Robert Whittaker: Rise of The Reaper

Fightland Blog

By Jack Slack

Photo by Jeff Bottari/Zuffa LLC

The alligator in the UFC's middleweight pond is swimming in circles. Ronaldo 'Jacare' Souza has just one loss on his UFC record which was a close three round split decision against Yoel Romero, who himself is now number one contender. But with Georges St-Pierre challenging for the belt, and Romero presumably after him, it looks like Jacare is going to be twiddling his thumbs for a while. His last fight, against Tim Boetsch, was clearly just to keep the Brazilian submission machine warm. But this weekend Jacare takes on a far, far more dangerous opponent in the form of Robert Whittaker.

Entering the UFC as a welterweight, Whittaker picked up a pair of victories before suffering a pair of losses, the latter coming by TKO against Stephen 'Wonderboy' Thompson. In June 2014, Whittaker made his middleweight debut and since then he has gone 6-0, stopping four of his opponents. More impressive is that he outstruck Uriah Hall, boxed up Rafael Natal, and stuffed all the takedowns of a wildly charging Derek Brunson. Not bad for the former welterweight.

What makes Whittaker such a joy to watch is that he perfectly mixes those touches of scientific class with attempts to swing haymakers. He could hang back and make every strike a jab or a front kick, but instead he'll sprinkle a healthy number of home run swings into his performances which are otherwise scientific schoolings. If you wanted the elevator pitch of Robert Whittaker, it could be done in two words: left hook. Whittaker is one of those fighters who can turn an opponent's head around with just a few inches to snap his hook through. His beautiful front kick to leaping left hook against Brad Tavares was remarkable because his hook barely came outside of the line of Tavares' body.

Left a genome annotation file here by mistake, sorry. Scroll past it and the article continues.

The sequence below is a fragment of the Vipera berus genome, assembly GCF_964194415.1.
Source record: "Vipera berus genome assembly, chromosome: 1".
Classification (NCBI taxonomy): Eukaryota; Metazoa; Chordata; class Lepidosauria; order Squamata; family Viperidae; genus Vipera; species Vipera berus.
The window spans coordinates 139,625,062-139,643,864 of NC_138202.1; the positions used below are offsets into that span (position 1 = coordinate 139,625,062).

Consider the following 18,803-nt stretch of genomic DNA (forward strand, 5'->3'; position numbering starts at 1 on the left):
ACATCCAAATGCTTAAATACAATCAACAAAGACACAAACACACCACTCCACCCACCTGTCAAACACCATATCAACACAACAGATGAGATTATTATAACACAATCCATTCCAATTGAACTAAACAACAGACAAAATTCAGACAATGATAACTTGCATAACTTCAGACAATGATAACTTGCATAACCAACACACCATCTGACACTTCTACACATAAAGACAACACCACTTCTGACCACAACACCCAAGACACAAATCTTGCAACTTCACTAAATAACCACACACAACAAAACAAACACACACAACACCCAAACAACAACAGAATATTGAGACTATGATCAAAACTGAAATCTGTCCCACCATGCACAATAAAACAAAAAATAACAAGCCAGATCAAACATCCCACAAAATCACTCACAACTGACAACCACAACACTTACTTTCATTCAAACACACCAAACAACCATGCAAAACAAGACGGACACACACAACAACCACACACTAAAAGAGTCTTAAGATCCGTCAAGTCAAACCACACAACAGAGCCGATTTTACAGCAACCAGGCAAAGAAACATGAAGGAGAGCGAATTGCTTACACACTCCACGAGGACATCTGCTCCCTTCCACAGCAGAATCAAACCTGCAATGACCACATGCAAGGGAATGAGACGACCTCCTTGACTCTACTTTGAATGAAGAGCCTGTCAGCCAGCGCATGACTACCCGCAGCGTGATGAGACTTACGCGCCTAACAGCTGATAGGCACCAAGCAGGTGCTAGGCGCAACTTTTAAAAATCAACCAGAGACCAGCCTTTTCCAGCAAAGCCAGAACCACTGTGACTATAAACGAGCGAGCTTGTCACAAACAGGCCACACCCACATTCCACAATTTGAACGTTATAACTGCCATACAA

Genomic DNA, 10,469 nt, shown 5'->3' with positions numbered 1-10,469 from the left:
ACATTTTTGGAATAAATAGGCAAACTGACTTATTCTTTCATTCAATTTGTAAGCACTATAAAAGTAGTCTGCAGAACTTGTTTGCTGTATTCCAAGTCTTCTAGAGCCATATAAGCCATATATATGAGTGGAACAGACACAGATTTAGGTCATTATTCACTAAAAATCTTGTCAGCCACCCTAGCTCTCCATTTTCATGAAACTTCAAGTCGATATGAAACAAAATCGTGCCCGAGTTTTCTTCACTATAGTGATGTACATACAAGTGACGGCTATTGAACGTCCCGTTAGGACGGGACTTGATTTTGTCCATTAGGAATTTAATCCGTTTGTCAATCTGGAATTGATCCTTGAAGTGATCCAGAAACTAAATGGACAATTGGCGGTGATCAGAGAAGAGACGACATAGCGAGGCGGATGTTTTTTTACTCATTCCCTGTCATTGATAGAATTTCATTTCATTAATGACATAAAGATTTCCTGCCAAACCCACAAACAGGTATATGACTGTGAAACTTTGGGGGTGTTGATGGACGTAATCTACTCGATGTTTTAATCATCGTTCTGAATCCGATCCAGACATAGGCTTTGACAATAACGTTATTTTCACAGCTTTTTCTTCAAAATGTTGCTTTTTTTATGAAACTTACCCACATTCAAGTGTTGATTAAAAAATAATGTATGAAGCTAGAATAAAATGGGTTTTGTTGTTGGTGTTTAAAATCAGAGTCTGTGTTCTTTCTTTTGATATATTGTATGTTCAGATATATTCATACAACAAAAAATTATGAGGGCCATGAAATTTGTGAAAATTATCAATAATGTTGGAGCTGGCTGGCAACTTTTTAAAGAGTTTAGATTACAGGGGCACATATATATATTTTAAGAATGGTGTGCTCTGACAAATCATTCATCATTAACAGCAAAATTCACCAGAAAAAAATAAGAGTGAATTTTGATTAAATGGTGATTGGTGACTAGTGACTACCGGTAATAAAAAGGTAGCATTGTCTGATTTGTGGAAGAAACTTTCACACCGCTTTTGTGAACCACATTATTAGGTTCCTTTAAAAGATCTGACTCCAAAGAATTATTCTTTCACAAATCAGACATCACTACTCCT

The left hook is Whittaker's money punch but he sets it up well through scientifically putting the points on his opponent with the jab and low kicks. Whittaker's jab is one of the sharpest you will see in the middleweight division and can be a hurting punch all on its own. Often Whittaker will chuck a long right low kicks between retreats to draw the opponent forward onto his jab. Clint Hester did not have a good time with this simple invitation.

Or if the kick effectively breaks the opponent's balance he will step in behind it with the jab again.

More interesting is Whittaker's ability to manipulate rhythm on his jab. Rafael Natal made it clear that he was looking to swing a counter each time Whittaker stepped in to punch. To exploit this, Whittaker feinted often, faking out the counter fighter.

Simply delicious feinting.

Whittaker threw his lead shoulder in as if to jab, then sprung into the rest of the jab. A break of a beat between the faked jab and the legitimate one threw off Natal and allowed the punch to slip through once again.

And this is something you will hear a lot of coaches despairing. Feinting in MMA can often be enough to freak out a counter fighter and put him into passivity, but against experienced strikers it is necessary to start sneaking strikes through after the feints to make it important that the opponent stay on guard. The feinted half jab into a legitimate jab a half beat later is one of the most basic and versatile examples of this.

Whittaker also makes good use of front kicks and side kicks. Not always power kicks, but linear strikes which make full use of the length of the leg and which can often be followed by other strikes. Front kicks for a short range puncher? Well once a fighter has thrown a straight kick or two, the knee can be raised and the fighter can simply glide into punching range behind it while his opponent is bracing for a kick. Just another string to the bow.